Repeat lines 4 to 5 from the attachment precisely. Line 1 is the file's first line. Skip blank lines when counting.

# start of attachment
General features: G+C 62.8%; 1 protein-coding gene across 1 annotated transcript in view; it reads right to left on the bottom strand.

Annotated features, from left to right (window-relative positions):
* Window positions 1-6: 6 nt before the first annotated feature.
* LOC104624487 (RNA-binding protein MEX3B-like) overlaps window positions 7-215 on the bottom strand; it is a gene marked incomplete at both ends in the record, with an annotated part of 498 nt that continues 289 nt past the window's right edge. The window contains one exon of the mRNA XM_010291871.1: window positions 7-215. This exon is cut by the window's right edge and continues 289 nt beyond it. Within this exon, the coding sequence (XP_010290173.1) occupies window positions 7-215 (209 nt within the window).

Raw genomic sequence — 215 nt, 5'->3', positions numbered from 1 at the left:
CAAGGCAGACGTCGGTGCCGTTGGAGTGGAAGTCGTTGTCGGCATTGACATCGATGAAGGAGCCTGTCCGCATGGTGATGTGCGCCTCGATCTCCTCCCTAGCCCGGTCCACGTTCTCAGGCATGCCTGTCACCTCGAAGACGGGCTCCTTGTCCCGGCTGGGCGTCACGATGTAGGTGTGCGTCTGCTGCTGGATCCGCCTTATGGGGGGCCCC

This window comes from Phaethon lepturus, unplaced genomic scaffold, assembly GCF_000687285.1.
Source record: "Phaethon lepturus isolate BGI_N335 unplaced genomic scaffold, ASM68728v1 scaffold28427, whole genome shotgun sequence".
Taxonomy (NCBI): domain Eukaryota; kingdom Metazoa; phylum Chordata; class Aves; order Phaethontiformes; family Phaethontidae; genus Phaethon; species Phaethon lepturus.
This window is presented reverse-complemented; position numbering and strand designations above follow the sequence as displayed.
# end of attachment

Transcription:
* LOC104624487 (RNA-binding protein MEX3B-like) overlaps window positions 7-215 on the bottom strand; it is a gene marked incomplete at both ends in the record, with an annotated part of 498 nt that continues 289 nt past the window's right edge. The window contains one exon of the mRNA XM_010291871.1: window positions 7-215. This exon is cut by the window's right edge and continues 289 nt beyond it. Within this exon, the coding sequence (XP_010290173.1) occupies window positions 7-215 (209 nt within the window).

Raw genomic sequence — 215 nt, 5'->3', positions numbered from 1 at the left: